J. L. BELL is a Massachusetts writer who specializes in (among other things) the start of the American Revolution in and around Boston. He is particularly interested in the experiences of children in 1765-75. He has published scholarly papers and popular articles for both children and adults. He was consultant for an episode of History Detectives, and contributed to a display at Minute Man National Historic Park.

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Thursday, December 03, 2015

Tea Burning in Lexington, 13 Dec.

The Lexington Historical Society and Lexington Minute Men are commemorating the town’s burning of tea on 13 Dec 1773, three days before the destruction of newer tea in Boston harbor, with an expanded program this year.

Here is the schedule of events planned for Sunday, 13 December, at the Lexington Visitor’s Center (1875 Massachusetts Avenue) and nearby:
  • 9:00 A.M.: ​Lexington Minute Men encampment open for visitors.
  • 10:00:​ Musket drill, inspection, and run-through of the Manual of Arms at the encampment.
  • 11:00: Demonstrations of 18th-century cooking.
  • 12:00 noon: ​Parade by the Lexington Minute Men in military formation with fife and drum. Militia muster on the town common.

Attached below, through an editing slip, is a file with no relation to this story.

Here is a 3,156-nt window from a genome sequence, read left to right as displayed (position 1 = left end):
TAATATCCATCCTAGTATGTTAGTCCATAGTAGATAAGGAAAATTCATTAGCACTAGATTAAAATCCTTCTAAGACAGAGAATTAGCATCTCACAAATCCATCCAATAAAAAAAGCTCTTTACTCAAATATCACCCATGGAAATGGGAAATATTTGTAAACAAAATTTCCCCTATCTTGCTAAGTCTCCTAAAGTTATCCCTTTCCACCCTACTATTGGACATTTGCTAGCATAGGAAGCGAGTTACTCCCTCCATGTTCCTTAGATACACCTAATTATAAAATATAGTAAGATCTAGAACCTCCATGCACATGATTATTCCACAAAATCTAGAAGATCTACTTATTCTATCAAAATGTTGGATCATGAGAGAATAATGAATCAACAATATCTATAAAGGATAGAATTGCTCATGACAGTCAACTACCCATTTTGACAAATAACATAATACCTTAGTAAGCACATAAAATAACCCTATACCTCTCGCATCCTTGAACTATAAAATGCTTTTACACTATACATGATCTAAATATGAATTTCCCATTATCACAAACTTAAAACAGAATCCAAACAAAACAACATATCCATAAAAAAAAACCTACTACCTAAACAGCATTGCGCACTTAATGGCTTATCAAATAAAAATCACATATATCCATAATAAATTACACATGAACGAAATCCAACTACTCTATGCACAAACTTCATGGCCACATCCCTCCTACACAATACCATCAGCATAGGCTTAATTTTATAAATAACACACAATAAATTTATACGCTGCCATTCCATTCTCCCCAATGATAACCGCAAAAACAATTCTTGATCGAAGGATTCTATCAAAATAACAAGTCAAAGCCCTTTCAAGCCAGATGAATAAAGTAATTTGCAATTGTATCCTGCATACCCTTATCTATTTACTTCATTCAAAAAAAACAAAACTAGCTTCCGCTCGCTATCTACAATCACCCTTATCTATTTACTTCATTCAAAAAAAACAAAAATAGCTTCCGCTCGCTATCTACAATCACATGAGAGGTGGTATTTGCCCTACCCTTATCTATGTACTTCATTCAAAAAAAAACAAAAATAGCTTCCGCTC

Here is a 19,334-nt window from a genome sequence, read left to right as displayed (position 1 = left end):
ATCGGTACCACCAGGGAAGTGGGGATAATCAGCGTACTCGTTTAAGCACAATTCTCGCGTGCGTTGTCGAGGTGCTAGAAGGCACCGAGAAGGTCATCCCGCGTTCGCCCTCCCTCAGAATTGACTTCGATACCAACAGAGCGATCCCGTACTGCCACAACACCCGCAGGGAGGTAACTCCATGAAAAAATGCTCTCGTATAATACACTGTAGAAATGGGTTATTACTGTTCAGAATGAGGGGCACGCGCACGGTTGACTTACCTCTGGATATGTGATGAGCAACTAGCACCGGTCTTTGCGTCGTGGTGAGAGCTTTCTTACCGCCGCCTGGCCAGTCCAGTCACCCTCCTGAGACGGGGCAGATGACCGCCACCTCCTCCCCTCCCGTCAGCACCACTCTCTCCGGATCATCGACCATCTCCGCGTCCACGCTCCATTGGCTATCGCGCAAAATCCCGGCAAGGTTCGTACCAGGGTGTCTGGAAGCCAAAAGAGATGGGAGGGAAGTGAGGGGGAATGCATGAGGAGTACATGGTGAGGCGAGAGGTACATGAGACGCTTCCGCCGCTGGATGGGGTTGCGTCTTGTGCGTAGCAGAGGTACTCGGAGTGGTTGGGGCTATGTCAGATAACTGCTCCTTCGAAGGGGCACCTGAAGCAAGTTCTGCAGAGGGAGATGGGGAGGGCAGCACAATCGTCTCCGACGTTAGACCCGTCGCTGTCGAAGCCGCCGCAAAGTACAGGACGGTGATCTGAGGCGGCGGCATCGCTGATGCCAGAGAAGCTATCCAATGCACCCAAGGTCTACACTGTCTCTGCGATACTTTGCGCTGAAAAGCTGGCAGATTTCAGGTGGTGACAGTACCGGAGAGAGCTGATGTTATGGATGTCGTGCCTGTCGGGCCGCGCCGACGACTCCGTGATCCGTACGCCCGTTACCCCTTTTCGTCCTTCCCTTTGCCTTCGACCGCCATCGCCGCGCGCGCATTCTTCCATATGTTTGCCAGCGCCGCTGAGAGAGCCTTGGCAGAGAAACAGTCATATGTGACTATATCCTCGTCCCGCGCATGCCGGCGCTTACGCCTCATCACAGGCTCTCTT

• 12:15 P.M.: Musket drill, inspection, and run-through of the Manual of Arms on the common, concluded by ten volleys, one for each Lexington militiaman killed on 19 Apr ​1775.
  • 1:00-7:00: S​pecial holiday tours of Buckman Tavern, across the street from the common. (Free for members of the Lexington Historical Society; $5 for others.)
  • 1:30: Ceremonial bonfire of tea at the encampment, with members of the public invited to join reenactors in consigning the hazardous herb into the flames. Music by the William Diamond Junior Fife and Drum Corps.
  • 2:00-4:00 P.M.: Lexington Minute Men encampment open for visitors.
The encampment and events on the common are free and open to the public.


Mary Jean Adams said...

I had heard - or read somewhere - that Boston wasn't the only town to have a tea party. So far, I haven't been able to find other examples. This tea burning at Lexington is the closest. Do you know if there were other "tea parties" similar to Boston's?

J. L. Bell said...

Americans didn't start using the term "tea party" for the destruction of the tea until the early 1800s, and then the romanticization of the Boston act made local historians attach that name to every destruction of tea. So there was nothing on the scale of what happened in Boston in December 1773, but over the following months there were stocks of tea destroyed in Boston (again); New York; Salem; Greenwich, New Jersey; Annapolis; and elsewhere.

Mary Jean Adams said...

That makes sense. One more question which I am sure you know the answer to. How certain are we that we know who was behind the now-called Boston Tea Party? My kids' history books all say the Sons of Liberty, but I don't believe anyone ever 'fessed up. I suspect a few people mentioned the event in their letters or diaries, but people were probably as prone to embellishing their involvement in events then as they are now.